2005 - Madison River Communications was blocking VOIP services. The FCC put a stop to it.

                          2005 - Comcast was denying access to p2p services without notifying customers.

                          2007-2009 - AT&T was having Skype and other VOIPs blocked because they didn't like there was competition for their cellphones. 2011 - MetroPCS tried to block all streaming except youtube. (edit: they actually sued the FCC over this)

                          2011-2013, AT&T, Sprint, and Verizon were blocking access to Google Wallet because it competed with their bullshit. edit: this one happened literally months after the trio were busted collaborating with Google to block apps from the android marketplace

                          2012, Verizon was demanding google block tethering apps on android because it let owners avoid their $20 tethering fee. This was despite guaranteeing they wouldn't do that as part of a winning bid on an airwaves auction. (edit: they were fined $1.25million over this)

                          2012, AT&T - tried to block access to FaceTime unless customers paid more money.

                          2013, Verizon literally stated that the only thing stopping them from favoring some content providers over other providers were the net neutrality rules in place.


                          You can see the Reddit post along with all of the citations here.

                          Comment


                          • #14
                            Right...but where is a citation to the Net Neutrality bill that was passed? Do you really think that if the bill is not repealed the consumers will still be charged the same for their internet?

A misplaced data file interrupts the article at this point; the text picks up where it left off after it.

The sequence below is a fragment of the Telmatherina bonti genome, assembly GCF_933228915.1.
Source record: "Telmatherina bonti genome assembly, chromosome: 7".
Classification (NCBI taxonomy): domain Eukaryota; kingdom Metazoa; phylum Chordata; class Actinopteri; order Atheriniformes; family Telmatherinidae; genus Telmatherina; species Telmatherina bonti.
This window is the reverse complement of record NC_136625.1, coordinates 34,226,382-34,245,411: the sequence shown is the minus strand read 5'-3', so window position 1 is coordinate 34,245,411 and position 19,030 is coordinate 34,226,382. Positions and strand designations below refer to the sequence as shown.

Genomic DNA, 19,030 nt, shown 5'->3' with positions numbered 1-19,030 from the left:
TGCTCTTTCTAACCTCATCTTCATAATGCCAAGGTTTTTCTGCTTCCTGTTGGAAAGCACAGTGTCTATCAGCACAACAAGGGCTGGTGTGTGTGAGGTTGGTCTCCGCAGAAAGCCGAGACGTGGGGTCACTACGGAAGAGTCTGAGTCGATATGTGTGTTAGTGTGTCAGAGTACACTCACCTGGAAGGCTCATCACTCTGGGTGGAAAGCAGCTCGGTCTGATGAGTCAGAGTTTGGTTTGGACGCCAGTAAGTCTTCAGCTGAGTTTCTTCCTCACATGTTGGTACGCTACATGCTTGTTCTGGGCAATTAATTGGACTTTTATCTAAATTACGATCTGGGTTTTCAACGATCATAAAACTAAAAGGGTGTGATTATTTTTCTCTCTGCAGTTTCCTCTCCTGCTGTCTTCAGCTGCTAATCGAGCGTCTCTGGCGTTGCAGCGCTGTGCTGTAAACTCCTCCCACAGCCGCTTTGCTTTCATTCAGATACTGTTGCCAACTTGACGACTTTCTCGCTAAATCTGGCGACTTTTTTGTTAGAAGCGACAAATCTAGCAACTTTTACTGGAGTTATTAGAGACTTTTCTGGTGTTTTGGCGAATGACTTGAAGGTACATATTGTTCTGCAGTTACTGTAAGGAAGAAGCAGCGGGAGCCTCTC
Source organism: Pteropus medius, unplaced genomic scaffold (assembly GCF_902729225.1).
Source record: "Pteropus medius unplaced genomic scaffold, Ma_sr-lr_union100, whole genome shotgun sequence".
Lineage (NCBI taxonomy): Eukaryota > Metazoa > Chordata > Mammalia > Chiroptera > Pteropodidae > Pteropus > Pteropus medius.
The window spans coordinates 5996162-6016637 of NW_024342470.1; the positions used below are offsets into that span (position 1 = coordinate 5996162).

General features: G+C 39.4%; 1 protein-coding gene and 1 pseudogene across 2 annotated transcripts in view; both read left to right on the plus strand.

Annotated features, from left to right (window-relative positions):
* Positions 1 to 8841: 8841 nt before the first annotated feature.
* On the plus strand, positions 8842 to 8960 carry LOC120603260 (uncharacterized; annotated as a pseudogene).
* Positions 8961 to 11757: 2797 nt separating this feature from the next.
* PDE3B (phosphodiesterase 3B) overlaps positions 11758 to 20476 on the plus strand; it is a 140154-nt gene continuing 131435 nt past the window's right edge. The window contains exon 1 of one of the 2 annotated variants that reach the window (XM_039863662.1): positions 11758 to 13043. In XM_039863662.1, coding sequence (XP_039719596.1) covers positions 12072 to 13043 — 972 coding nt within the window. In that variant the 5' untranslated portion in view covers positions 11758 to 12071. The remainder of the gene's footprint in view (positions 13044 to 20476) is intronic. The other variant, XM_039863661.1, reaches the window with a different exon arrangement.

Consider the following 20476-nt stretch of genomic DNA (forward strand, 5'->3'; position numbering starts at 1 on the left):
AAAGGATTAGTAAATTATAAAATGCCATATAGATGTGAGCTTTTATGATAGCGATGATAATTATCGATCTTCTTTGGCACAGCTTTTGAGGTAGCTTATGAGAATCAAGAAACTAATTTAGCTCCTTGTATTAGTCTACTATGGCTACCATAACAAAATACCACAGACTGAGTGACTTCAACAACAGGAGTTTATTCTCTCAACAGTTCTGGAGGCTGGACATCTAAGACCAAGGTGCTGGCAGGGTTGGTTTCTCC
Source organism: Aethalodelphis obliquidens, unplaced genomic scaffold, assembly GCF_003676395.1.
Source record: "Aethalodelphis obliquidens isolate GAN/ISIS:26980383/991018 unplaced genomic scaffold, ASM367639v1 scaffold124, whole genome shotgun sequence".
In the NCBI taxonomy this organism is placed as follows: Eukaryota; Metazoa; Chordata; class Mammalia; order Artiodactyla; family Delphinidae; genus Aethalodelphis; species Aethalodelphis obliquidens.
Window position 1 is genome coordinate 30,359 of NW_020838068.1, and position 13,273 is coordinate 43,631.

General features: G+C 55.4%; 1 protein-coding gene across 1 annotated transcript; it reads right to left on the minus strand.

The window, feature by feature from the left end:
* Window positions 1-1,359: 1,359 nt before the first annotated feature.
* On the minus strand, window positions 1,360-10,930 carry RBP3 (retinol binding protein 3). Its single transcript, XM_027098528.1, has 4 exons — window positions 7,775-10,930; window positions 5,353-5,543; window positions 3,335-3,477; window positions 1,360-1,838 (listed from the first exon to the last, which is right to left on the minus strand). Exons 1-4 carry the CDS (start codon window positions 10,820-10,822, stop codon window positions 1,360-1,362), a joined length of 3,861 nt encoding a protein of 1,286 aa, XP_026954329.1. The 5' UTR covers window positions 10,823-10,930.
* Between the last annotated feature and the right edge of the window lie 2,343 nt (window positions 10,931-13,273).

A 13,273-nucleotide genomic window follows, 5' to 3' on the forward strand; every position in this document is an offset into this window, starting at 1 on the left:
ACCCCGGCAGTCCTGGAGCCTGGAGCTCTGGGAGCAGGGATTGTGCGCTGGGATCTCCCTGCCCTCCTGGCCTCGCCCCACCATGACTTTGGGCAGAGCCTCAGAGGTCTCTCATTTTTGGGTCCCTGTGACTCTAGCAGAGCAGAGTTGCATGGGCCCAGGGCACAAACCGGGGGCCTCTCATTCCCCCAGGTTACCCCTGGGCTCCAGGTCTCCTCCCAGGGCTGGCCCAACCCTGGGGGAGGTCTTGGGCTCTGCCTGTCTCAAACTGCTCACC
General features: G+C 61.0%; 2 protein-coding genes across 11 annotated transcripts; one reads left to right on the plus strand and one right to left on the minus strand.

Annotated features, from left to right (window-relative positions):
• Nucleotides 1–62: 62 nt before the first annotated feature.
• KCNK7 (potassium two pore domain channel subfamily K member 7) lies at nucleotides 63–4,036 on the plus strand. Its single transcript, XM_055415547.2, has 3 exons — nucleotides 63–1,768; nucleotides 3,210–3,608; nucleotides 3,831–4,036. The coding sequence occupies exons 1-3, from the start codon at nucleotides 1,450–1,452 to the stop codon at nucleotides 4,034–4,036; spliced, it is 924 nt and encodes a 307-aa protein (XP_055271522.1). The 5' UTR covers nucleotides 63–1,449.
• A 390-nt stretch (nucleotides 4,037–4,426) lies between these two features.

Edit: Of course Reddit is against this, as they would lose big $$$ if consumers stopped visiting their site in the same current volume. As of 2016 they were the 30th most trafficked site, but they probably rank higher in terms of shear volume of data being communicated to users. If 10% of their customers stop coming, then their INVESTORS are going to devalue their website. They will, just like Comcast and Charter/Spectrum, put misleading or biased information out there just to convince you to their side of the table. For what it's worth, I am FOR Net Neutrality, but there is much more to this bill than meets the eye.
                            Last edited by PricelineNegotiator; 11-29-2017, 02:30 PM.

                            Comment


                            • #15
                              Originally posted by PricelineNegotiator View Post
                              Right...but where is a citation to the Net Neutrality bill that was passed? Do you really think that if the bill is not repealed the consumers will still be charged the same for their internet?

                              Edit: Of course Reddit is against this, as they would lose big $$$ if consumers stopped visiting their site in the same current volume. As of 2016 they were the 30th most trafficked site, but they probably rank higher in terms of shear volume of data being communicated to users. If 10% of their customers stop coming, then their INVESTORS are going to devalue their website. They will, just like Comcast and Charter/Spectrum, put misleading or biased information out there just to convince you to their side of the table. For what it's worth, I am FOR Net Neutrality, but there is much more to this bill than meets the eye.
                              http://transition.fcc.gov/Daily_Rele...CC-15-24A1.pdf

                              All 400pgs in its beautiful glory..
                              3. Enhanced Transparency

                              23. The Commission’s 2010 transparency rule, upheld by the Verizon court, remains in full effect:

                              A person engaged in the provision of broadband Internet access service shall publicly disclose accurate information regarding the network management practices, performance, and commercial terms of its broadband Internet access services sufficient for consumers to make informed choices regarding use of such services and for content, application, service, and device providers to develop, market, and maintain Internet offerings.26
                              4. Scope of the Rules